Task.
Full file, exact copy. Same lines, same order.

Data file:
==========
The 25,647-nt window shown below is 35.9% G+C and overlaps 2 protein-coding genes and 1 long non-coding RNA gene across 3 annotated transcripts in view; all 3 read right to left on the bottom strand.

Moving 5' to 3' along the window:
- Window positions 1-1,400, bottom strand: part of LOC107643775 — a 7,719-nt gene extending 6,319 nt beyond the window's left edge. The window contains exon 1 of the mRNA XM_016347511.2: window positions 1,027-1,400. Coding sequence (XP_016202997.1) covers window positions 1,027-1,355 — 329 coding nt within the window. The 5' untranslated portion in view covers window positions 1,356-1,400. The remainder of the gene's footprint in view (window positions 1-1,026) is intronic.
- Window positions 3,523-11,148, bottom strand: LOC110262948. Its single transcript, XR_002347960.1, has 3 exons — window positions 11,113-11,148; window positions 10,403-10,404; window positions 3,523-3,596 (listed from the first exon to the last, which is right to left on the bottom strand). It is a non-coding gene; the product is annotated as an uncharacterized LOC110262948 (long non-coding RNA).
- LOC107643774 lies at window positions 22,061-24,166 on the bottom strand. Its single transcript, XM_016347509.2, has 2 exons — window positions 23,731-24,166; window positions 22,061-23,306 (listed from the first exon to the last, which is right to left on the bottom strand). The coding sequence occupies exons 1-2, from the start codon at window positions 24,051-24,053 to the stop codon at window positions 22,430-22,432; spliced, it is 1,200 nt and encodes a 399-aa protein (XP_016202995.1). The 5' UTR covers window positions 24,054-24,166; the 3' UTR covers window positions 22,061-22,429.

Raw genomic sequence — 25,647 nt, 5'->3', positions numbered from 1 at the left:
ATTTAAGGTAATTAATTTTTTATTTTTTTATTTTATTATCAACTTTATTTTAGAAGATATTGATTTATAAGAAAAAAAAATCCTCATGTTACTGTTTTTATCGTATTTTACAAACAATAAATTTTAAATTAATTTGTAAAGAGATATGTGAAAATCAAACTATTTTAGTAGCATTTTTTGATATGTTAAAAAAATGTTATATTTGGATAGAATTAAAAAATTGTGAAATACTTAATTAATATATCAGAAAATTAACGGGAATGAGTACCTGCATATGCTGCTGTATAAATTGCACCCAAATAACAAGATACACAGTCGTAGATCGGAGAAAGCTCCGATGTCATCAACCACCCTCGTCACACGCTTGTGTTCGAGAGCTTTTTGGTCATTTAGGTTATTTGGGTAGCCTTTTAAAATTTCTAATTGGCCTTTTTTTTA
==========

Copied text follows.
The 25,647-nt window shown below is 35.9% G+C and overlaps 2 protein-coding genes and 1 long non-coding RNA gene across 3 annotated transcripts in view; all 3 read right to left on the bottom strand.

Moving 5' to 3' along the window:
- Window positions 1-1,400, bottom strand: part of LOC107643775 — a 7,719-nt gene extending 6,319 nt beyond the window's left edge. The window contains exon 1 of the mRNA XM_016347511.2: window positions 1,027-1,400. Coding sequence (XP_016202997.1) covers window positions 1,027-1,355 — 329 coding nt within the window. The 5' untranslated portion in view covers window positions 1,356-1,400. The remainder of the gene's footprint in view (window positions 1-1,026) is intronic.
- Window positions 3,523-11,148, bottom strand: LOC110262948. Its single transcript, XR_002347960.1, has 3 exons — window positions 11,113-11,148; window positions 10,403-10,404; window positions 3,523-3,596 (listed from the first exon to the last, which is right to left on the bottom strand). It is a non-coding gene; the product is annotated as an uncharacterized LOC110262948 (long non-coding RNA).
- LOC107643774 lies at window positions 22,061-24,166 on the bottom strand. Its single transcript, XM_016347509.2, has 2 exons — window positions 23,731-24,166; window positions 22,061-23,306 (listed from the first exon to the last, which is right to left on the bottom strand). The coding sequence occupies exons 1-2, from the start codon at window positions 24,051-24,053 to the stop codon at window positions 22,430-22,432; spliced, it is 1,200 nt and encodes a 399-aa protein (XP_016202995.1). The 5' UTR covers window positions 24,054-24,166; the 3' UTR covers window positions 22,061-22,429.

Raw genomic sequence — 25,647 nt, 5'->3', positions numbered from 1 at the left:
ATTTAAGGTAATTAATTTTTTATTTTTTTATTTTATTATCAACTTTATTTTAGAAGATATTGATTTATAAGAAAAAAAAATCCTCATGTTACTGTTTTTATCGTATTTTACAAACAATAAATTTTAAATTAATTTGTAAAGAGATATGTGAAAATCAAACTATTTTAGTAGCATTTTTTGATATGTTAAAAAAATGTTATATTTGGATAGAATTAAAAAATTGTGAAATACTTAATTAATATATCAGAAAATTAACGGGAATGAGTACCTGCATATGCTGCTGTATAAATTGCACCCAAATAACAAGATACACAGTCGTAGATCGGAGAAAGCTCCGATGTCATCAACCACCCTCGTCACACGCTTGTGTTCGAGAGCTTTTTGGTCATTTAGGTTATTTGGGTAGCCTTTTAAAATTTCTAATTGGCCTTTTTTTTA